Whether you’re faced with a merger investigation, competition litigation or market inquiry, a firm grasp of the economic evidence can make a valuable difference in strengthening your case.
Compass Lexecon recently hosted a series of seminars in which Senior Economists provided their personal insights on some important economic principles. They discussed ways in which, in their experience, these insights can be applied to specific cases.
Download the slides from each session via the links below.
Innovation and merger control: Concerns about incentives to innovate are increasingly expressed by authorities and raised in merger reviews. Senior Economists explore economic theories on the relationship between competition and innovation, including Shapiro’s three principles of contestability, appropriability and synergies and how they might be applied and consider the authorities’ approaches. Access the slides here.
Conditional rebates: Conditional rebates are common, and often offered for non-exclusionary reasons. Senior Economists look at common examples of conditional rebates, why firms use them and how they can be harmful to competition. Using the EC guidance structure, including the AEC test, they assess the competitive effects of each type of rebate and identify the questions to ask to understand the anticompetitive effects. Access the slides here.
Analysing two-sided markets in competition policy: Senior Economists provide a general overview of multi-sided platforms – what they are and why they matter for competition policy. They look at cases involving multi-sided platforms with varying levels of complexity, including the OFT investigation into Google/Waze and the Sainsbury’s/MasterCard case. Access the slides here.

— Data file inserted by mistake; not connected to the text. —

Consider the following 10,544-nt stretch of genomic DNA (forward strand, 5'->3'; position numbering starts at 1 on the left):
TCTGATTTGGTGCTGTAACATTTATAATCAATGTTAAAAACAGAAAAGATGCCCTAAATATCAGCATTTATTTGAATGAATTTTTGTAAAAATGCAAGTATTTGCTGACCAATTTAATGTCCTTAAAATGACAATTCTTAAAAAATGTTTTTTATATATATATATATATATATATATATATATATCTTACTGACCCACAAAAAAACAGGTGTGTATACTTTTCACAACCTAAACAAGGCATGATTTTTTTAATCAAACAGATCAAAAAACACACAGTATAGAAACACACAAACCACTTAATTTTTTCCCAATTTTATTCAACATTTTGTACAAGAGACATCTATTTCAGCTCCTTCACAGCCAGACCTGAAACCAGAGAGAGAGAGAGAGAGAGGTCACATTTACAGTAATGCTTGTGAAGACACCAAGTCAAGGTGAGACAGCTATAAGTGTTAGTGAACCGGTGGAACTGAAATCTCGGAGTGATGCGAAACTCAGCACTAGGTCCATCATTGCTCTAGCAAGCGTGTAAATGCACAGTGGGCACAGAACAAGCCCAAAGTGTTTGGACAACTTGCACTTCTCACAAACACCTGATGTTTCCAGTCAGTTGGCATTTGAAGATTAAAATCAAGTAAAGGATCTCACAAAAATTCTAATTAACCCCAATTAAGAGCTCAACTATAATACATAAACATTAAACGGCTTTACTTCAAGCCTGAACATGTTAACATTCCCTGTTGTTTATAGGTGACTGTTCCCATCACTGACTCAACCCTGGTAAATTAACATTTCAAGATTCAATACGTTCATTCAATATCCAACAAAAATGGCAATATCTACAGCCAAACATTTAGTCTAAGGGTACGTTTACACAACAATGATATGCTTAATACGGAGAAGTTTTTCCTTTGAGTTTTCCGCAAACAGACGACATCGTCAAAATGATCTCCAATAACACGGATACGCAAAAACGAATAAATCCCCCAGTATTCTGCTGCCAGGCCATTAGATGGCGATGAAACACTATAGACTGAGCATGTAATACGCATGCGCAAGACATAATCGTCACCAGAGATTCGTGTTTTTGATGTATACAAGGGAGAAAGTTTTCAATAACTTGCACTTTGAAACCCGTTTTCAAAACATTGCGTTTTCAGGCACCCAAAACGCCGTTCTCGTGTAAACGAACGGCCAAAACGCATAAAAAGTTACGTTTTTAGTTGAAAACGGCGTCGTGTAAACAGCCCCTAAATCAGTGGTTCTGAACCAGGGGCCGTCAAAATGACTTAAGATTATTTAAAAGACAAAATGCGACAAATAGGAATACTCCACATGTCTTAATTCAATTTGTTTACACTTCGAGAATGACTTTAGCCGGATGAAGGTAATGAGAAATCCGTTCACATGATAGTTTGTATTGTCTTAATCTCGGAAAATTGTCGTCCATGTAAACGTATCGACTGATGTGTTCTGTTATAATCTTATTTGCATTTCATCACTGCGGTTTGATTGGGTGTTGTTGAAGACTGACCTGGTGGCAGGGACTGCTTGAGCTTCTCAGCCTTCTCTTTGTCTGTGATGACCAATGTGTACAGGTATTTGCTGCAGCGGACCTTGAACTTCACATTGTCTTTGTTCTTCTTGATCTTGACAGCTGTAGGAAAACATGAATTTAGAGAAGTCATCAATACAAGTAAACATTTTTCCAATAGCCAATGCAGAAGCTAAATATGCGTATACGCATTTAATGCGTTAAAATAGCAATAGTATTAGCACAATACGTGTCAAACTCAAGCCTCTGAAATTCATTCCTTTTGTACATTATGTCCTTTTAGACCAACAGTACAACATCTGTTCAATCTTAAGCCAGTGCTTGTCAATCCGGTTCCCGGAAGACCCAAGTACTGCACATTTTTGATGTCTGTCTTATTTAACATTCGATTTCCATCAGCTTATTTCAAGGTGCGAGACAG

Quantifying competition damages: Senior Economists look at trends in cartel fines and decisions and then take you through steps to calculating damages – including value of commerce, overcharges, pass-on/volume effect and interest, and the benefits of different calculation methods. They use a hypothetical example to tie it all together. Access the slides here.
Efficiencies arguments put forward in merger cases or horizontal agreements have traditionally had little traction in competition authorities’ proceedings. However, in recent years, there have been signs of a relaxing of the stance on crediting efficiencies. Senior Economists review the economics of efficiencies as well as their recognition in competition law and guidelines, and use two cases to illustrate the growing role of efficiencies in competition assessments. Access the slides here.
Pricing pressure measures in merger control: Senior Economists look at the evolution of pricing pressure analysis and explain the basic models (GUPPI vs Illustrative Price Rises) and how these are quantified using profit margins and diversion ratios, with references to the authorities’ approaches and intervention thresholds. They will review two examples of mergers in the mobile telecom and retail sectors. Access the slides here.